But you still need a great idea, and how do you sell an idea? What can you use to help sell something that has yet to be proven to work?

You use jargon.

An internally constructed ad language that makes you sound like a wanker, but a wanker that knows what his talking about. Words like programmatic, channels, platforms, integrated, traffic, ideation and organic reach.
You use it to make old concepts sound new again.

Advertisers have the ideas, but they need to sell them to clients. They need to sound fresh, on top of it and impressive. They need to have a bit of the dodgy car salesman approach, or they might lose the account. All agencies have good ideas. But it’s a hard fought fight to see who can sell theirs the best.

Smother the client in so much jargon that they can’t understand what you’re saying, but they think you’re a genius… a wanker, but a genius as well.

Daniel Fitzsimmons

Caitlin Thomas: Scholarship Winner for T3

Congratulations to Caitlin Thomas for winning the Advertising & Media scholarship for Trimester 3, 2016 valued at $5000. 

12011396_10206506666018465_201242697883468829_n1Caitlin is a second year Bachelor student, who showed great tenacity in her very first trimester of study by putting together a winning spread for B&T magazine.

Un-phased by the task of organising and art directing a photo shoot although she had never attempted this before, Caitlin arranged a model, makeup artist and photographer to put together her solution to the ‘Untranslatable Words” feature in the IF section of B&T that was pitched by the Macleay College Advertising & Media students.

You can read about Caitlin’s experience putting this project together here:  https://caitlinlouisethomas.wordpress.com/2015/09/28/a-published-gal/

In the meantime, Caitlin did so well during her internship at IDEAWORKS, they offered her a job. She is doing a great job balancing full time work and part-time study.

Congratulations Caitlin, and we look forward to having you as an ambassador for the Advertising & Media course at Macleay College this trimester.

To see Caitlin’s blog, click here: https://caitlinlouisethomas.wordpress.com/

BECOMING PERMANENT AT SEMI-PERMANENT

There is something very invigorating about being surrounded by hundreds of creative people talking about what they love.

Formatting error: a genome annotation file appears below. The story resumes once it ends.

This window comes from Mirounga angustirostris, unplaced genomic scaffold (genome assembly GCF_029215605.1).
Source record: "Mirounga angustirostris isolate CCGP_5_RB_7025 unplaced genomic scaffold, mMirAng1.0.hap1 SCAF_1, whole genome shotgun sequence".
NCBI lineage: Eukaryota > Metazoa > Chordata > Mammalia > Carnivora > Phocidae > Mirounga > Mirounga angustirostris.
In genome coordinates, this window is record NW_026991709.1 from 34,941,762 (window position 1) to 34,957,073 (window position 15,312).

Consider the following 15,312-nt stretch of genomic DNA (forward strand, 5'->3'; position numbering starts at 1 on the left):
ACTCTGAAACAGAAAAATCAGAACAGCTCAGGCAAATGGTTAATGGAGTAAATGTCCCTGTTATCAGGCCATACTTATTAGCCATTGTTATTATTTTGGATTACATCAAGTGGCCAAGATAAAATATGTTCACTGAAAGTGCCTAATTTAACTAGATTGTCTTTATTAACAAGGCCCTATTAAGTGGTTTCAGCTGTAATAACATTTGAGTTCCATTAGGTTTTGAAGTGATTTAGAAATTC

This year’s Semi-Permanent conference in Sydney had some tough competition, with the city in lock-down with winter cultural festivals. But faced with engaging options at the Biennale, Sydney Writers’ Festival, Sydney Film Festival, Vivid Festival of Ideas, the REMIX conference or MUMBRELLA 360 – it was still a good choice to go to listen to some choice speakers at Semi-Permanent at Eveleigh’s rusty, rustic and renovated Carriageworks.

Semi-Permanent is a great chance to see what some of the most talented and innovative creative professionals are producing both here and abroad. But far from being an introverted look by the design world at it’s golden spiralling navel, it’s a chance to hear from some big thinkers about technology, globalisation, sustainability and the future of creativity.

SP_Photo

I must admit, I didn’t manage to get to all of the sessions, but one highlight for me was the FUTURE STATE panel with Dantley Davis, director of design at Netflix, Jon Lax, director of Product Design at Facebook, Jon Wiley, director of Immersive Design at Google and Dav Rauch, futurist at IDEO.

From announcing strong new developments in technology such as Google’s Tilt Brush that lets you paint in 3D – in the virtual reality space, and tiny portable supercomputers that plug into whatever interface you have access to (phones, tablets, laptops), to the challenge of using data to create personal and personalised product experiences at scale, the three speakers built a strong argument for need for empathy.

In a world where designers sit and work in cities like San Francisco, London and Sydney –isolated bubbles a long way geographically, economically and societally from the global audience who are now consuming these products, Dantley pitched that the way forward to create successful and sustainable products and businesses is to develop a deep understanding of the people we are creating these for – whether they be on the streets of Lahore or the avenues of New York.